Lucas countered that there is a market for the small units among the moderate income in the area, and that a vigorous tenant screening process would be enforced.
Still, the committee members were troubled by KOCO's track record. Kenwood is really two different communities. The neighborhood south of 47th Street is integrated and financially stable; north of 47th Street lies one of the south side's poorest slums. For the most part, KOCO has won praise for its efforts north of 47th. Across the street, however, it's a different story. One building the organization managed fell apart for lack of repairs and was eventually demolished; another KOCO-managed building is now in housing court.
Lucas argues that KOCO should not be faulted for the problems of either building, but Kenwood residents remain unconvinced. "You can give all the explanations in the world, but KOCO's track record in our community is not good," says McDermott. "And that doesn't help them."
Despite their concerns, the committee offered Lucas a deal: if he agreed to increase the size of the units and raise the rents--guaranteeing moderate-income tenants--they would support his plan.
Lucas refused. "The plan wouldn't work with anything less than 33 units," he says. "We needed the rent from all of those units to pay back our loans."
After that meeting all talk of compromise died, and the committee stepped up their opposition campaign. They circulated petitions, wrote the mayor, and sent letter after letter to the Hyde Park Herald.
Within a few months it was apparent that their efforts were working. Schubert, Lucas noted, no longer responded to KOCO's phone calls or letters. Word had it that Frank Kruesi, a Kenwood resident and key mayoral adviser, had turned Mayor Daley against the project. For whatever reason, the city was not responding to KOCO's pleas for financial assistance, and time was ticking away. KOCO had to start construction by May 8 or lose its deed. On May 8 Schubert sent Lucas a letter saying that the city would not fund the project.
"He said he was turning against us because of substantial community opposition," says Lucas. "The killer was that the city took so damn long to make up its mind. If they had just turned us down a year ago we could have looked elsewhere for funding. Instead, they let us waste a lot of time, energy, and money."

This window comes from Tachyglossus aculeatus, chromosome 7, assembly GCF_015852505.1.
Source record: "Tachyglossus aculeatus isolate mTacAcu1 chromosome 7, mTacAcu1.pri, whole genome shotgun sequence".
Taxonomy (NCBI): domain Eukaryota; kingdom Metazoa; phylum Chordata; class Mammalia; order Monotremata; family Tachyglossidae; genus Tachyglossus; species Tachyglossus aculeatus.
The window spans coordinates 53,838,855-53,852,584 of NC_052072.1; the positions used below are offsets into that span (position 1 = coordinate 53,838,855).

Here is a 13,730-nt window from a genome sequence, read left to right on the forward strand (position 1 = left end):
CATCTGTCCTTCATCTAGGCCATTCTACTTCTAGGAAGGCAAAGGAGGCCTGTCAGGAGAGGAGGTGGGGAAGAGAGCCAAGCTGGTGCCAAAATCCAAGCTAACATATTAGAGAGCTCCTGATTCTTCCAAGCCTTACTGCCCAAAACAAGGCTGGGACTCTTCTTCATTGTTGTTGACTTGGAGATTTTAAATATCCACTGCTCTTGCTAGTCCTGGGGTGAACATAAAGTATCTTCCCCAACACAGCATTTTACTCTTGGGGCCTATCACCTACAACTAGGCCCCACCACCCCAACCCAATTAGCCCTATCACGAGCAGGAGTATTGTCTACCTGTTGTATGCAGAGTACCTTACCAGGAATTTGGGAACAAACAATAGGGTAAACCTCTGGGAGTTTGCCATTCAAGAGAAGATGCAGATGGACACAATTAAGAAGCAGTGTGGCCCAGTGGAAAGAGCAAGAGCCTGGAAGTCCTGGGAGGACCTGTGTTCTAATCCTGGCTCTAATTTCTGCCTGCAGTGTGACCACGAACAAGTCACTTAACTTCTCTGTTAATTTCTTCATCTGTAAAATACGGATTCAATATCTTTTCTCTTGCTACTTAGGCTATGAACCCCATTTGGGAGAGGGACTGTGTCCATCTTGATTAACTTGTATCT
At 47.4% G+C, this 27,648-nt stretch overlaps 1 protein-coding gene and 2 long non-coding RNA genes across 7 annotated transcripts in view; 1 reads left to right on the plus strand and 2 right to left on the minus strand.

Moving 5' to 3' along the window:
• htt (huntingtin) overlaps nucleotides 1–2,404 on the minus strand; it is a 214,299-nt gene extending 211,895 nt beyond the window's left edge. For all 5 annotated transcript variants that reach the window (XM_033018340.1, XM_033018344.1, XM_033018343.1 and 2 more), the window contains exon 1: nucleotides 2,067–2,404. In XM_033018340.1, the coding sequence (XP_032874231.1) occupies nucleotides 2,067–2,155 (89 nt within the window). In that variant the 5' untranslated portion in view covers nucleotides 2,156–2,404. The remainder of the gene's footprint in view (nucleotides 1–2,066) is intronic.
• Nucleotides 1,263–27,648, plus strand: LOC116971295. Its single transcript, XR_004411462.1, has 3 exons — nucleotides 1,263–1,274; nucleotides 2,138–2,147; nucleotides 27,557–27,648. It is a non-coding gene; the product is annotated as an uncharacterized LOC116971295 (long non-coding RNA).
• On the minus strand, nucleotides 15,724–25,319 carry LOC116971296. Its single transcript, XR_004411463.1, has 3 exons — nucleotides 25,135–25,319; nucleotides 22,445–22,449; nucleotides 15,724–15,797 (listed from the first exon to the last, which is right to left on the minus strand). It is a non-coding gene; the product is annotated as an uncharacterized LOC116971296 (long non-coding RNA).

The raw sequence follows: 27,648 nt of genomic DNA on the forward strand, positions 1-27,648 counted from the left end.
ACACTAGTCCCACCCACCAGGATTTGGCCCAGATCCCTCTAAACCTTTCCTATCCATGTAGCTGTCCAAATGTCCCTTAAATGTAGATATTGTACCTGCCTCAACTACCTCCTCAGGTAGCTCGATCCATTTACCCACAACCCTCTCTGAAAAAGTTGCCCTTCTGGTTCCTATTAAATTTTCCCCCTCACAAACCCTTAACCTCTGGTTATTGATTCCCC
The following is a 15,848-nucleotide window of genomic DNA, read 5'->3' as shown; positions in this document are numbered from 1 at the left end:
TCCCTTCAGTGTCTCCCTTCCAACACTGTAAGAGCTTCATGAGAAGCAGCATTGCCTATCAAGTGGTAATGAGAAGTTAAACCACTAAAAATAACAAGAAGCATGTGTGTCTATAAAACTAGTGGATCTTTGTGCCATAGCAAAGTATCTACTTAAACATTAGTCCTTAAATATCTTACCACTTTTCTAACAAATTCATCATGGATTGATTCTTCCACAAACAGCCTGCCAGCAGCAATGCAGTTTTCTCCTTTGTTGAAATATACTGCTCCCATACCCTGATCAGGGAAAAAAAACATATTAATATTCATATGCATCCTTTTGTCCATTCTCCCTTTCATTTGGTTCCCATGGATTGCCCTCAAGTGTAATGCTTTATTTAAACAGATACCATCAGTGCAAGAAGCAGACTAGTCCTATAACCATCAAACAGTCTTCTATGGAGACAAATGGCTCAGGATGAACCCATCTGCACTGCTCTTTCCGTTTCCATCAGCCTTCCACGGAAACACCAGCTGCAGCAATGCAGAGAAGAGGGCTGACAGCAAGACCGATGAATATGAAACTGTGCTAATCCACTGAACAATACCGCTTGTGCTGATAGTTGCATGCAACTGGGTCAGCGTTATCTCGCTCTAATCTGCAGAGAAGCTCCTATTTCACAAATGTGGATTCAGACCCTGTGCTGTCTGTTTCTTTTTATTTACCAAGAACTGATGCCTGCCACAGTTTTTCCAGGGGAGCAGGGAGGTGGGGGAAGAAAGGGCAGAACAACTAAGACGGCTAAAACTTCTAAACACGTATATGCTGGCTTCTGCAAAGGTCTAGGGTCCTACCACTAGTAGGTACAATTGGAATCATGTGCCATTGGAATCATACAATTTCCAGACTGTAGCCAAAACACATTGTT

KOCO turned to Preckwinkle, the Fourth Ward's newly elected alderman, in a last-ditch effort to persuade the city that local opposition was limited to McDermott and a handful of his friends. "John goes around spreading misinformation," says Lucas. "He calls our project an SRO. I've got nothing against SROs, but it is inaccurate to use that word in this case. Our building has income requirements. The people who would live there have jobs. And it's not substandard housing. The studios are 13 feet by 13 feet--that's as big as any studio in the city."
Preckwinkle wrote to Schubert, asking that he grant KOCO an 18-month extension. (Schubert did not respond to Preckwinkle's letter.) "I asked for the extension so I could have time to gauge the attitude of residents in Kenwood to the proposal," says Preckwinkle. "I'm a supporter of low- and moderate-income housing, but I also believe residents should have a say in these matters."
On August 14 she convened a meeting so that KOCO could officially present its plan to the community. At first the meeting consisted of a dry recitation of building measurements and floor plans. Then Doug Gills, KOCO's deputy director, took the floor. "This is about race and class," he said. "Do [the plan's opponents] want all poor people off the lake? What are their motives for being against KOCO? I say it's time they stand up for what's really on their minds."
At least two dozen residents--blacks as well as whites--answered Gills. "That's a smear," said McDermott. "We are not an evil, racist community. We are a good community. We have a lot of subsidized housing. Kenwood is one of the only integrated communities in the city. We appeal to KOCO to go back to the drawing board and come back with a better plan. If you can't do that, get out of the way and let some other developer in who can do a better job."
Ten days later Preckwinkle sided with the Kenwood Open House Committee. "I'm asking that Housing not extend the deadline," she said. "The project does not have community support, and it's obvious no compromise can be reached."
Without Preckwinkle's support, most observers figure the matter's closed (particularly now that KOCO's two-year deadline has passed). But Lucas concedes nothing. "The only reason we missed our construction deadline is because the city delayed action on our plan," he says. "They can't take our deed away. If they don't like that, they can see us in court. I don't care what McDermott or anyone else says--this game is far from over."
Art accompanying story in printed newspaper (not available in this archive): photo/Lloyd DeGrane.